Yet it seems hard to consider Russian President Vladimir Putin as anything other than a force for evil. He is personally responsible for tens of thousands of deaths in Ukraine through an act of unprovoked aggression, designed to fulfill a vision of national and personal greatness that has no foundation in law or morality.
His “vision” is narcissistic and his only self-justification is force. Moreover, he seems to believe that nothing matters in this world but force. Other virtues have no intrinsic value unless they empower the virtuous actor.
Gandhi’s non-resistance – ridiculous as it seemed at first – eventually worked in a big way. Leo Tolstoy is still a huge man to be reckoned with in the world of letters. And Jesus, well, Jesus could do as he pleased anyway because his power was unlimited. Therefore, Putin respects them all.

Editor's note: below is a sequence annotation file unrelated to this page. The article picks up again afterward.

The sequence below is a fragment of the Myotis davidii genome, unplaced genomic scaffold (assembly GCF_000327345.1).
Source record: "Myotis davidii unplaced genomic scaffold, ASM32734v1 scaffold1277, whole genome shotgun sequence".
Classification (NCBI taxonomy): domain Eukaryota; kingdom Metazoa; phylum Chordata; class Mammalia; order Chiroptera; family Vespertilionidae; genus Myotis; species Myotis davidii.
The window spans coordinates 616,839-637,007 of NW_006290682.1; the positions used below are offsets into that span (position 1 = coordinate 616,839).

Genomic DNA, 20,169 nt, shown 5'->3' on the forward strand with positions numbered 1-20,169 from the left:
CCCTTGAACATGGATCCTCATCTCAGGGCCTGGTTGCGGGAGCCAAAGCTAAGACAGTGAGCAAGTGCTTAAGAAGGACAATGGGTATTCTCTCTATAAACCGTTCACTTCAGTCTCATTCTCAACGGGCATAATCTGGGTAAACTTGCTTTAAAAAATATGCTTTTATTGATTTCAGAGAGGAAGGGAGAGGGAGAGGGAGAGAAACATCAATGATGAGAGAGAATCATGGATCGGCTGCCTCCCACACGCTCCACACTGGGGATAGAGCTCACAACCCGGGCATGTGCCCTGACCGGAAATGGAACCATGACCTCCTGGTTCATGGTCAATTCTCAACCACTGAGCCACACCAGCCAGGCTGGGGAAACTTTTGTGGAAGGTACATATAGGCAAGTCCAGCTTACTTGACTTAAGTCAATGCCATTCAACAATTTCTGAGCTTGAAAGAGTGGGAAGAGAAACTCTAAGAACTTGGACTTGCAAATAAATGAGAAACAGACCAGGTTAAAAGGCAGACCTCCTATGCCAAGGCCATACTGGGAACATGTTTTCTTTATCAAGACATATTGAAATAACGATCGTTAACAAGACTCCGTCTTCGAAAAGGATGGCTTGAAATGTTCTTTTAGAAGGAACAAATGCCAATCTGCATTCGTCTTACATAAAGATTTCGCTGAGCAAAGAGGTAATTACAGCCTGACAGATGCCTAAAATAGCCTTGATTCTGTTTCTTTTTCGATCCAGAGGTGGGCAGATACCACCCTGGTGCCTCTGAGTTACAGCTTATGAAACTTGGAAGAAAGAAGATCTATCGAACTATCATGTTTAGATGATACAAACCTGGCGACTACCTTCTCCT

Principled martyrdom, however, doesn’t cut it on Putin’s one-dimensional value scale.
In All Hell Let Loose: The World at War 1939-45, Max Hastings quoted from the memoirs of Sir David Fraser, the British general:
The people of democracies need to believe that good is opposed to evil – hence the spirit of crusade. All this, with its attempted arousal of vigorous moral and ideological passions, tends to work against that cool concept of war as [an] extension of policy defined by Clausewitz, an exercise with finite, attainable objectives.
There have been too many unnecessary crusades in this century, one could argue, such as the second Iraqi war. But this one is necessary and probably unavoidable anyway.